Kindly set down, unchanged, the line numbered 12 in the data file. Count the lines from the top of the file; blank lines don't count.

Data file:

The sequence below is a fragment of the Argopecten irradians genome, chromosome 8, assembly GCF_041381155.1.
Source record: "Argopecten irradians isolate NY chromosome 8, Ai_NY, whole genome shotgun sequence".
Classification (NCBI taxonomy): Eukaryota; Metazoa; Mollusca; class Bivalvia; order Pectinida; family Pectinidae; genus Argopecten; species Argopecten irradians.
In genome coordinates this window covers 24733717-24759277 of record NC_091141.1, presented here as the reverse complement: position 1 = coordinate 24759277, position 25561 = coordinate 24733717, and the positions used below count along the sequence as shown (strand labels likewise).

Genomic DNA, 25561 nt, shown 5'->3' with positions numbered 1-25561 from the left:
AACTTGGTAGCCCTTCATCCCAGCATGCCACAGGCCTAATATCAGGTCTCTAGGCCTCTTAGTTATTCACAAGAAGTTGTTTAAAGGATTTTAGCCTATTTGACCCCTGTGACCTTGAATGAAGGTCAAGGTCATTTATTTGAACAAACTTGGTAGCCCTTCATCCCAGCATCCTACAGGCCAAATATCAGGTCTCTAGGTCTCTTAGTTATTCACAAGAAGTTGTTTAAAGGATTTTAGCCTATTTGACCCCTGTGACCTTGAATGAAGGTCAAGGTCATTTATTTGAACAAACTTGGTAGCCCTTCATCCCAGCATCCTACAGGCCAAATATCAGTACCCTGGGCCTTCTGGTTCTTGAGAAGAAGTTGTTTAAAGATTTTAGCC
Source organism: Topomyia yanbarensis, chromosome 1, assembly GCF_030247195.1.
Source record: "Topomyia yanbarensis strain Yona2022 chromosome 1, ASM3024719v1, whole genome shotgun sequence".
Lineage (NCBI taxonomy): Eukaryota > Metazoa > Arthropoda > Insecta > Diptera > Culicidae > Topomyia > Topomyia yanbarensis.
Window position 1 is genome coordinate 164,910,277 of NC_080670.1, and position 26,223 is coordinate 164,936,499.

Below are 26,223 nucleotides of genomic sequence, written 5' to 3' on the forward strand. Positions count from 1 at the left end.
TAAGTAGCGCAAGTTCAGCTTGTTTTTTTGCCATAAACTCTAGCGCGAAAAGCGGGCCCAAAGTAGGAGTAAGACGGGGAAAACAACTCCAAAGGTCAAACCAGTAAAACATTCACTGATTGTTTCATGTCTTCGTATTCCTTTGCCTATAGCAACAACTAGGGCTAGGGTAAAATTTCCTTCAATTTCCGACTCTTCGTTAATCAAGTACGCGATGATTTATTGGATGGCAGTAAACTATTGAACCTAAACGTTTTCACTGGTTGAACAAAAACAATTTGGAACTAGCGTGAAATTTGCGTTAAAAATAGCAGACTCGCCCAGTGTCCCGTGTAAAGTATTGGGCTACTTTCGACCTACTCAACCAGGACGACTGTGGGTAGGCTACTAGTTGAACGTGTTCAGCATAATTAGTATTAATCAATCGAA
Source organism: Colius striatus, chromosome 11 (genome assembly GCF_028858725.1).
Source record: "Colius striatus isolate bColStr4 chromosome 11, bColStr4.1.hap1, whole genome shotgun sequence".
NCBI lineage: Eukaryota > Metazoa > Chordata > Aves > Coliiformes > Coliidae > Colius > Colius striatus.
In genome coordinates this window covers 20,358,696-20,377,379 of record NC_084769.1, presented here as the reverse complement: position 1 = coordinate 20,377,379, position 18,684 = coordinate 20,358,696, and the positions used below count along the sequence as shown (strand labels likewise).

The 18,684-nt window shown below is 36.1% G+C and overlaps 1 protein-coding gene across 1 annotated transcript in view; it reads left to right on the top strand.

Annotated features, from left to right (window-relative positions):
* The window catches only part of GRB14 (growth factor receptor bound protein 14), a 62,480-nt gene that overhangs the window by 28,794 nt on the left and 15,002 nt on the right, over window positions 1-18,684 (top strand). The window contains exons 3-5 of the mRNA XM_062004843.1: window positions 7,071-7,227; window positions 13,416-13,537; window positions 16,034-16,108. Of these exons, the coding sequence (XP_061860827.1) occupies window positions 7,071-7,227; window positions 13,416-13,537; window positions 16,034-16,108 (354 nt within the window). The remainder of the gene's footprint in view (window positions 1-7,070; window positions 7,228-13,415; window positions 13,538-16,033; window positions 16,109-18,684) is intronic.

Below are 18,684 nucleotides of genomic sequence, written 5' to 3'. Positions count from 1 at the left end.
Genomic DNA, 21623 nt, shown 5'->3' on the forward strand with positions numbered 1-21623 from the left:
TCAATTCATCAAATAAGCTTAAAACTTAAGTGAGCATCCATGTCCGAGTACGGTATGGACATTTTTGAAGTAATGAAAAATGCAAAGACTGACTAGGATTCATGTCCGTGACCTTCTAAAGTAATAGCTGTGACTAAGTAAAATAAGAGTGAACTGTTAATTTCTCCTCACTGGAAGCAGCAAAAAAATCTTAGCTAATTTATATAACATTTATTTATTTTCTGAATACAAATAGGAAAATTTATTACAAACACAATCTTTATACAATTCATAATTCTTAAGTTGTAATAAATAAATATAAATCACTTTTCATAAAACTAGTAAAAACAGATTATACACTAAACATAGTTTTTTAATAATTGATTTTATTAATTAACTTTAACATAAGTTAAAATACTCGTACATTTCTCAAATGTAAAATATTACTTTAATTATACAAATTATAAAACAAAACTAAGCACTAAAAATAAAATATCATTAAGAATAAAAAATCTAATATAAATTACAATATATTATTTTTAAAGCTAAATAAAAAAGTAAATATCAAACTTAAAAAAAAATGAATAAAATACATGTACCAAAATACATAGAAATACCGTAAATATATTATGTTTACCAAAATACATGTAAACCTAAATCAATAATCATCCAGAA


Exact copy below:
TAAGTAGCGCAAGTTCAGCTTGTTTTTTTGCCATAAACTCTAGCGCGAAAAGCGGGCCCAAAGTAGGAGTAAGACGGGGAAAACAACTCCAAAGGTCAAACCAGTAAAACATTCACTGATTGTTTCATGTCTTCGTATTCCTTTGCCTATAGCAACAACTAGGGCTAGGGTAAAATTTCCTTCAATTTCCGACTCTTCGTTAATCAAGTACGCGATGATTTATTGGATGGCAGTAAACTATTGAACCTAAACGTTTTCACTGGTTGAACAAAAACAATTTGGAACTAGCGTGAAATTTGCGTTAAAAATAGCAGACTCGCCCAGTGTCCCGTGTAAAGTATTGGGCTACTTTCGACCTACTCAACCAGGACGACTGTGGGTAGGCTACTAGTTGAACGTGTTCAGCATAATTAGTATTAATCAATCGAA